Authorities in Sevastopol have begun preparations for the expected referendum on the status of Crimea.
A working group has been set up and a 17-member election commission appointed. Critics say the short time-frame for the poll will negatively affect the outcome.
However, the acting head of Sevastopol’s ruling council, Dmitry Belik, insists international observers are welcome to witness and verify the process.
“If anybody wants to come and see how Crimean and
Sevastopol residents vote, let them come and see. Nobody will be able to dispute the legitimacy of the election (referendum),” said Belik.
Supporters of separation from Ukraine are eagerly looking forward to having a say in their future.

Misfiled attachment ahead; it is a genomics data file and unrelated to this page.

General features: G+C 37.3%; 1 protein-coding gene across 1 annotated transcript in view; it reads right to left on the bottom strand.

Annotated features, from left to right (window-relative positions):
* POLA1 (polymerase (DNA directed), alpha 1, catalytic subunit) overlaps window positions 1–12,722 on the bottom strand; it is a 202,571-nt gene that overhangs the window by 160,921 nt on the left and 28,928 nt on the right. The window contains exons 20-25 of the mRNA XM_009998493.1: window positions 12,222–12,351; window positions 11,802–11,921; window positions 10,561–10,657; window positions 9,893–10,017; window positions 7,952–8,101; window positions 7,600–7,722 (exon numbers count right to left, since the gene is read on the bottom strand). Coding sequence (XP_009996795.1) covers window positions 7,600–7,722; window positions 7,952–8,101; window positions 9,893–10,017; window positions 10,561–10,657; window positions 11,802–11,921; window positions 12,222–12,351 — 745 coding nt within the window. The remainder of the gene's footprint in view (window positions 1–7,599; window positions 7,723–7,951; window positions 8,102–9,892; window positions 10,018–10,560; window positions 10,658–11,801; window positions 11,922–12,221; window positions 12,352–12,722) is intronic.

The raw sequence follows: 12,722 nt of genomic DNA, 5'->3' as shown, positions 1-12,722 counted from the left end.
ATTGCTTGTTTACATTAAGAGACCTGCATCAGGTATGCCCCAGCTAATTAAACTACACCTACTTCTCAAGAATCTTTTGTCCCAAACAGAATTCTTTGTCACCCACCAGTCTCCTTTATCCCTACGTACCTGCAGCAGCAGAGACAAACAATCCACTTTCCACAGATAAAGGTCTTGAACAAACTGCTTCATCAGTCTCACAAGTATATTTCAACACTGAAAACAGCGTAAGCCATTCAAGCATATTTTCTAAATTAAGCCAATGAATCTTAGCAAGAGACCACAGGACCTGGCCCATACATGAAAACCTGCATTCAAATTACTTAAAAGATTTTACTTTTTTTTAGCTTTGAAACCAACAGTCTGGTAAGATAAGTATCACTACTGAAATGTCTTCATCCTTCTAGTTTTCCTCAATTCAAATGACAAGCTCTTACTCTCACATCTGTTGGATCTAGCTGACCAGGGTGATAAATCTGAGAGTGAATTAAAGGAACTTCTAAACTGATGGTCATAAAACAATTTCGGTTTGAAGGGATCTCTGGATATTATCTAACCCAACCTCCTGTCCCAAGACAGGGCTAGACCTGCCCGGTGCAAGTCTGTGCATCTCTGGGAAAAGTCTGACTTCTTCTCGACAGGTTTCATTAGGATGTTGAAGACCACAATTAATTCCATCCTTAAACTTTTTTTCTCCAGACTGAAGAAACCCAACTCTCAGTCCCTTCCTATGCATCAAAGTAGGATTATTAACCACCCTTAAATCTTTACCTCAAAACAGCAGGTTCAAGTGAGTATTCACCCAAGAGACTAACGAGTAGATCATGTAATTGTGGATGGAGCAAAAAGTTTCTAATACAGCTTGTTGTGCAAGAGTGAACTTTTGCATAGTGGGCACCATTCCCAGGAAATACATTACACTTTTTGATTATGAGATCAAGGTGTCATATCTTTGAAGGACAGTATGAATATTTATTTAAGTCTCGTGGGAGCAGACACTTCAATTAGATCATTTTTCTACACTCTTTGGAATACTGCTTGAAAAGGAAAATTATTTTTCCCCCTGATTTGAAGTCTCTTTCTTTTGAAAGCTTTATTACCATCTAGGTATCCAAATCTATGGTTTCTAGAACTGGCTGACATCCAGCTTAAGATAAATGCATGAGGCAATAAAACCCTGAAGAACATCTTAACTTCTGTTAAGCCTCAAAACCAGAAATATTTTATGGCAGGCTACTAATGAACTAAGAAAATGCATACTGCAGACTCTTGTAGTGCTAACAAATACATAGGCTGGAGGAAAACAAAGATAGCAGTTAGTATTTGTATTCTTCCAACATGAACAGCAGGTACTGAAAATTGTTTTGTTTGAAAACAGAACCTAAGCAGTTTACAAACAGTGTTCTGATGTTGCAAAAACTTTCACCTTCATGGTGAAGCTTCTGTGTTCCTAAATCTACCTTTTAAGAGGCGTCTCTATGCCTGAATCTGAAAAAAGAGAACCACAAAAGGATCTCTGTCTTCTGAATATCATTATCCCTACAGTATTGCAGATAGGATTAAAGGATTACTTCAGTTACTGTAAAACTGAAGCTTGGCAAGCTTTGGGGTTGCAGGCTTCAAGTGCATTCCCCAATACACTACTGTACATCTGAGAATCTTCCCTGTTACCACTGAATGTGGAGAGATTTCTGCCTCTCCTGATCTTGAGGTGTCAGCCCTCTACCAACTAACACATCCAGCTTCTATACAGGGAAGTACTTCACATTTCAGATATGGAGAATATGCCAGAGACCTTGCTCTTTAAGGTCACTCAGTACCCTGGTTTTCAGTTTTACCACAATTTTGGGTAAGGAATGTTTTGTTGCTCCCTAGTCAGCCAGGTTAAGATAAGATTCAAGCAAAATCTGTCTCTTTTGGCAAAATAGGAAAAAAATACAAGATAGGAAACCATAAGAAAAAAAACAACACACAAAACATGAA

“I will of course vote for Crimea and Sevastopol to join the
Russian Federation and I want to explain why,” said Sevastopol resident Vladimir Udaloskin. “Over the course of 22 years of independence, unfortunately, this
country has done nothing for us to feel that Ukraine is our
fatherland and not just a place of residence.”
For others, the result is far from certain. Among those opposing any moves closer to Moscow are members of the Crimean Tatar “self defence” force.
Its leaders claim they started patrols in the wake of increasingly aggressive harassment from pro-Russia supporters.
Delyaver Rheshetov, who heads the patrol in the Ak-Mechet neighbourhood of Simferopol said: “They decided to hold a referendum on the 16th (of March). But even before that they have, already today, nearly said that Crimea is Russia. Why is the referendum taking place? To ask ‘Do you agree to join Russia?’ Of course, this is unpleasant.”